A family violence order (including an interim order) is generally made under a prescribed law of a state or territory to protect a person from family violence.
Family violence orders are called different things in different states such as:
- Protection Orders (QLD)
- Apprehended Domestic Violence Order (NSW)
- Intervention Orders (VIC & SA)
- Violence Restraining Orders (WA)
- Family Violence Order (TAS)
- Domestic Violence Order (ACT & NT).
Under the Family Law Act, all state and territory orders are described as family violence orders. Such orders may forbid one parent from coming within a set distance of another parent or stalking or harassing them.
Sometimes the Family Court or Federal Circuit Court makes an order or an injunction that is inconsistent with the state or territory order (see Sections 68P and 68Q of the Family Law Act). Family violence orders can allow parties to come into contact with each other only for:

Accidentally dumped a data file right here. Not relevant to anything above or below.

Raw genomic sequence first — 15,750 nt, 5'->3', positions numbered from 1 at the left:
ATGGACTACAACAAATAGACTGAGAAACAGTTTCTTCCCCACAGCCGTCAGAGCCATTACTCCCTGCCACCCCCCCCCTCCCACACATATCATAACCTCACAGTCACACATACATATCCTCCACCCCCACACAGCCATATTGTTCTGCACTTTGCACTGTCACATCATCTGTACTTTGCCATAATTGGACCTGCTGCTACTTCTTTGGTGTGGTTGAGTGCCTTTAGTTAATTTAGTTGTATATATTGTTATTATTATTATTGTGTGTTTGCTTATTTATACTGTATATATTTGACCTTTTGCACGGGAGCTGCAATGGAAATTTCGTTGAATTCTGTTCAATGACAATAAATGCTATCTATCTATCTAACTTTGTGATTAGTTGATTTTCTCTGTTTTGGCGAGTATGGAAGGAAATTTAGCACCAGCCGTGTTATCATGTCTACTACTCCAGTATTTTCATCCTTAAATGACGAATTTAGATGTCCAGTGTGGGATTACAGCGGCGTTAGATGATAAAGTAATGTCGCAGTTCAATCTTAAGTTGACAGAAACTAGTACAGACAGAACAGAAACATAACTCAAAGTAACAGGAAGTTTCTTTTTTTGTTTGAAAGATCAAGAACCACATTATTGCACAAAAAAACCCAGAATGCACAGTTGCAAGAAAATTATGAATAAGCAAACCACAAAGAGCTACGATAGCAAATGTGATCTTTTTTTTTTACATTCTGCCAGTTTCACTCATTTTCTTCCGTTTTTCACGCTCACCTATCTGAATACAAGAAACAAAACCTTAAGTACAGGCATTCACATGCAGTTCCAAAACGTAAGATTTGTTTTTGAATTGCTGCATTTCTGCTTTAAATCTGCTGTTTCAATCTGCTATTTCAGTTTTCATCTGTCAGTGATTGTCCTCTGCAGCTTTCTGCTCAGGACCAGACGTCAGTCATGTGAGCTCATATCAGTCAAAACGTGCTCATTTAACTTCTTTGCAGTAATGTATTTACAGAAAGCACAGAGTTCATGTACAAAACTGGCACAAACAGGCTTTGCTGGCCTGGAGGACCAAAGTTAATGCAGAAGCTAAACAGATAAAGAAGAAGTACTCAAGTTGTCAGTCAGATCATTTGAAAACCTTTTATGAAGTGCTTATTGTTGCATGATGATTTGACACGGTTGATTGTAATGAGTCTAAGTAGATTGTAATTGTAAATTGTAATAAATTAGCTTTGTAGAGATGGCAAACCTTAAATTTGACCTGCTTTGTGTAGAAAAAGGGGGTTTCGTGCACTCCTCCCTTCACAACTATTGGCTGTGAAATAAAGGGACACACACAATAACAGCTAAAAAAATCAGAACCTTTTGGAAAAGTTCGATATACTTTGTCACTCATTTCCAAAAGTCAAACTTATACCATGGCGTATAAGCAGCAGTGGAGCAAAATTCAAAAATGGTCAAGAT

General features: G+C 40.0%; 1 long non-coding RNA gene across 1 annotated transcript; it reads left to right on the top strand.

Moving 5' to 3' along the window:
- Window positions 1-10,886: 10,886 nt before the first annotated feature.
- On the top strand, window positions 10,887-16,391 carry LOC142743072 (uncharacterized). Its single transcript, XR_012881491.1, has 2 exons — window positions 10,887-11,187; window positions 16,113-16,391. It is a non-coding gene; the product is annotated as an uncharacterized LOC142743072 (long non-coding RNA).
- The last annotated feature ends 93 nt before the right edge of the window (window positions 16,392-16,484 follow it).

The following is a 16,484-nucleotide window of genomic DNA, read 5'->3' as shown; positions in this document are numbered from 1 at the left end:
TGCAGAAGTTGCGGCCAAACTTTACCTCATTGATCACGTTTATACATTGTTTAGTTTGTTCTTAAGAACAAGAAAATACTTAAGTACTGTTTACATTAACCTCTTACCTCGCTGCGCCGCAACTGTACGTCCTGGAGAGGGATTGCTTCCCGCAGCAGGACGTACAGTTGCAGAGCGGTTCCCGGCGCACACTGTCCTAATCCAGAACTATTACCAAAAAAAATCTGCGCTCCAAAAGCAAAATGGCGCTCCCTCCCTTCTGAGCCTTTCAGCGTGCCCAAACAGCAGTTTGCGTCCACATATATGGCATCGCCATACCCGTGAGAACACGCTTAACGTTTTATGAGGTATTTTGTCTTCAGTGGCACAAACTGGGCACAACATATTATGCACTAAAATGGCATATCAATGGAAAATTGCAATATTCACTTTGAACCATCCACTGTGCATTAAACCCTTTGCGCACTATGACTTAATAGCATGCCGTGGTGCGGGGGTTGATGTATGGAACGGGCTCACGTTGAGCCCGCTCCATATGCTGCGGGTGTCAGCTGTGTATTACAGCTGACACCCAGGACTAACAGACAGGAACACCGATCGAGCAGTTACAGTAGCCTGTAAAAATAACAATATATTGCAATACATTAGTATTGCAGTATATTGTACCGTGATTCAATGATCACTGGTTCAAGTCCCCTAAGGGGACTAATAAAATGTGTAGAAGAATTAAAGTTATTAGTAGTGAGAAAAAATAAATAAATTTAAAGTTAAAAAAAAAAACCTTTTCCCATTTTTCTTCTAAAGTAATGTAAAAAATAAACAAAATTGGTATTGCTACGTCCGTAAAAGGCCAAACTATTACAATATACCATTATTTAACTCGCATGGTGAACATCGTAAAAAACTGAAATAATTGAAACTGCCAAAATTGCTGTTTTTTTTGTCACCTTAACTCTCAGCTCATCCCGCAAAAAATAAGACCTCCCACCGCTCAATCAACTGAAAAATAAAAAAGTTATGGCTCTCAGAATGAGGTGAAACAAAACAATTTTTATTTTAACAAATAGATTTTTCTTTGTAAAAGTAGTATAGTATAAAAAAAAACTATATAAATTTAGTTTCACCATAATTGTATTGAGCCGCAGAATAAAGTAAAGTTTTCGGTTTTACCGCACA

- delivering or collecting a child who is spending time with a parent or other person (as provided by the Family Law Act), or
- enabling parties to attend family counselling, family dispute resolution, a family consultant meeting or other court events during family law proceedings.
Child protection orders are different to family violence orders. They are made by a state Children's Court when it is believed that a child is in need of protection. However, children can sometimes be included on family violence orders made for a parent.